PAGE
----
Caleb Kaltenbach’s book is courageous, clear, and practical for the individual Christian. It is part autobiography, part Bible study, and part call for grace and empathy. As a pastor and trained psychotherapist, I would value the chapters dealing with God’s view of homosexuality, and the issue of celibacy, alone, as worth the price of the book. Caleb’s writing style is unassuming and easy to read – barely 200 pages. I especially appreciated the fact that there is scarcely a statement the author makes that is not backed up by numerous scriptures. Even if one disagrees with Kaltenbach’s overall position, the general church-going public would be very well served to absorb his scriptural exposition of sexual purity, marriage, and celibacy in general. It would go a long way to inoculate us against the terrible distortions that are now passed-off by the media and, sadly, by activists with various agendas. While the first half of Messy Grace is a call to action for Christians to build bridges, the second half is devoted to lovingly, and empathetically presenting the truth about homosexuality from God’s Word – as Caleb has been uniquely called to do.

There is no bitterness nor animosity in this book – although midway through the book I did begin to wonder if the author was capable of offering the same level of patience and acceptance to those who struggle with the sin of intolerance, as much as he does for those who struggle with other sins. It is hard to be critical of the book, but I would point out that the book’s subject is treated from an, almost entirely, individual perspective. It offers little-to-nothing in the way of appropriate biblical guidelines to use within the church institutionally. Sadly, the single chapter devoted to the local church is completely lacking in scope or balance. The bible has a lot to say about how, when, and where, specifically, a local church is to operate between the tension of maintaining a consistent public witness and loving/accepting sinners. The author seemed wholly unaware or unwilling to address the subject – instead he leaves it to the reader’s discretion. It was a glaring omission in an otherwise compelling read.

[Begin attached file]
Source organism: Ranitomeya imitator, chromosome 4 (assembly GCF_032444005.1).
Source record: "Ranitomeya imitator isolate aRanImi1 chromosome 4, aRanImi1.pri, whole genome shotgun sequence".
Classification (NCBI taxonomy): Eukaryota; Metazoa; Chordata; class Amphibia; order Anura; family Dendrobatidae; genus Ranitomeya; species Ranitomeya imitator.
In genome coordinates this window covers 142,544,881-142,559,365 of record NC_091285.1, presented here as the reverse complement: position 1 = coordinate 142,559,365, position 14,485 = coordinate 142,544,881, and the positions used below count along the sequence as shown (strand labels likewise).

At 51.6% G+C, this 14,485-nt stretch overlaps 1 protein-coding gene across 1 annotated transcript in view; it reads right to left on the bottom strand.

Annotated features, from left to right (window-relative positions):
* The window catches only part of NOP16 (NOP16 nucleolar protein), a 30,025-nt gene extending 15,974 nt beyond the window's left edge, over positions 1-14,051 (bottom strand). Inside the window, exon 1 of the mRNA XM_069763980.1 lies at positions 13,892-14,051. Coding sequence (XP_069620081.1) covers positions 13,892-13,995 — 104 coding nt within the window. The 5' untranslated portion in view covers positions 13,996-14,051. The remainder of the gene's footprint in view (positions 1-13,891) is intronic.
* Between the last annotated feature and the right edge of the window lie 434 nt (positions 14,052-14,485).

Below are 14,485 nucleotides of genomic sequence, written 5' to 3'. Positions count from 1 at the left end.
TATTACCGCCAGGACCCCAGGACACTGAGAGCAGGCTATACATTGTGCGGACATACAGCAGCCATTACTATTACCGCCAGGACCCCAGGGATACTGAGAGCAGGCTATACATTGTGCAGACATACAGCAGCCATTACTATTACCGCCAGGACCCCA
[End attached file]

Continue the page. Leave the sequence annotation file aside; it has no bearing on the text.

To be sure, this is not “bible-thumping” as some might expect, but, instead, a careful explanation – in the mode of a patient, loyal friend who loves those to whom he is addressing – exactly how the Old Testament and New Testament are remarkably harmonious when seen through the eyes of reason. He shows how a biblical world-view anticipates a keen understanding of human nature that in certain respects remain unsurpassed. Messy Grace is a must read for the millions who, thinking themselves compassionate, have recently come to endorse homosexuality as a legitimate alternative expression of man’s sexual nature.

My prayer would be that those who are sexually active in the homosexual lifestyle, as well as their supporters, will see Kaltenbach’s book as the act of love and sanity that it is within a world that is increasingly narcissistic and intolerant.